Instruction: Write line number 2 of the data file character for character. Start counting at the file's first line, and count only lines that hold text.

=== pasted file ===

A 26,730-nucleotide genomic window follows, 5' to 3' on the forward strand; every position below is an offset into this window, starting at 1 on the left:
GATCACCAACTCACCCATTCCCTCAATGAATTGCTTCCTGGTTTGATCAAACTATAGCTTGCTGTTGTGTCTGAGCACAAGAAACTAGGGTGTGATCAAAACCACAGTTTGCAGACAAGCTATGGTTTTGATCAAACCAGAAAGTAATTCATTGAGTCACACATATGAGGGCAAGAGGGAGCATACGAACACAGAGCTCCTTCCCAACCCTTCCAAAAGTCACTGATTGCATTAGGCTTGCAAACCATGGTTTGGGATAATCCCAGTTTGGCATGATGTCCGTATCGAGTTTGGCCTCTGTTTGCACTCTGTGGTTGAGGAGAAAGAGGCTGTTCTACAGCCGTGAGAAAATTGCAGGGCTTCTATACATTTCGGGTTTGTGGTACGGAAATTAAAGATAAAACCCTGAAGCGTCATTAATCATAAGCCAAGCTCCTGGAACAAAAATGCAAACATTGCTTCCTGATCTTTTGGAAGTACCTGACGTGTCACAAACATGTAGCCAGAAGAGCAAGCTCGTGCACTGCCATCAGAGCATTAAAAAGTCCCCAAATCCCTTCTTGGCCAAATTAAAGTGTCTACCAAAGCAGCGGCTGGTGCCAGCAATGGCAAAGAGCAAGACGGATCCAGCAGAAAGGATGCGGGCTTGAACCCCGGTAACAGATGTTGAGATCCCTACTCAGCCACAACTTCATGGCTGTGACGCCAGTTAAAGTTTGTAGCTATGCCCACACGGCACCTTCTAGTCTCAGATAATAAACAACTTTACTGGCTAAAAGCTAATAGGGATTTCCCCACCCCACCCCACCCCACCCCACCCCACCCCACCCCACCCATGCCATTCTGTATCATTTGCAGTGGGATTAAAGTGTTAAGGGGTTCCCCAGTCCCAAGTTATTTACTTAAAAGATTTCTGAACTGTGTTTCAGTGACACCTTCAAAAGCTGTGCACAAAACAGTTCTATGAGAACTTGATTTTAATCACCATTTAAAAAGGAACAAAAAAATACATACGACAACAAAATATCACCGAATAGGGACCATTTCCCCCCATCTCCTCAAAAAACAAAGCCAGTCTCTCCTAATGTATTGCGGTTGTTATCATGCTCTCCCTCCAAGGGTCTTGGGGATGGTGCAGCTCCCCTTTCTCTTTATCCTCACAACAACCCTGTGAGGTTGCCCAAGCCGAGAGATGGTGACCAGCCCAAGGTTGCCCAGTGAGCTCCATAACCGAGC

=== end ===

GATCACCAACTCACCCATTCCCTCAATGAATTGCTTCCTGGTTTGATCAAACTATAGCTTGCTGTTGTGTCTGAGCACAAGAAACTAGGGTGTGATCAAAACCACAGTTTGCAGACAAGCTATGGTTTTGATCAAACCAGAAAGTAATTCATTGAGTCACACATATGAGGGCAAGAGGGAGCATACGAACACAGAGCTCCTTCCCAACCCTTCCAAAAGTCACTGATTGCATTAGGCTTGCAAACCATGGTTTGGGATAATCCCAGTTTGGCATGATGTCCGTATCGAGTTTGGCCTCTGTTTGCACTCTGTGGTTGAGGAGAAAGAGGCTGTTCTACAGCCGTGAGAAAATTGCAGGGCTTCTATACATTTCGGGTTTGTGGTACGGAAATTAAAGATAAAACCCTGAAGCGTCATTAATCATAAGCCAAGCTCCTGGAACAAAAATGCAAACATTGCTTCCTGATCTTTTGGAAGTACCTGACGTGTCACAAACATGTAGCCAGAAGAGCAAGCTCGTGCACTGCCATCAGAGCATTAAAAAGTCCCCAAATCCCTTCTTGGCCAAATTAAAGTGTCTACCAAAGCAGCGGCTGGTGCCAGCAATGGCAAAGAGCAAGACGGATCCAGCAGAAAGGATGCGGGCTTGAACCCCGGTAACAGATGTTGAGATCCCTACTCAGCCACAACTTCATGGCTGTGACGCCAGTTAAAGTTTGTAGCTATGCCCACACGGCACCTTCTAGTCTCAGATAATAAACAACTTTACTGGCTAAAAGCTAATAGGGATTTCCCCACCCCACCCCACCCCACCCCACCCCACCCCACCCCACCCATGCCATTCTGTATCATTTGCAGTGGGATTAAAGTGTTAAGGGGTTCCCCAGTCCCAAGTTATTTACTTAAAAGATTTCTGAACTGTGTTTCAGTGACACCTTCAAAAGCTGTGCACAAAACAGTTCTATGAGAACTTGATTTTAATCACCATTTAAAAAGGAACAAAAAAATACATACGACAACAAAATATCACCGAATAGGGACCATTTCCCCCCATCTCCTCAAAAAACAAAGCCAGTCTCTCCTAATGTATTGCGGTTGTTATCATGCTCTCCCTCCAAGGGTCTTGGGGATGGTGCAGCTCCCCTTTCTCTTTATCCTCACAACAACCCTGTGAGGTTGCCCAAGCCGAGAGATGGTGACCAGCCCAAGGTTGCCCAGTGAGCTCCATAACCGAGC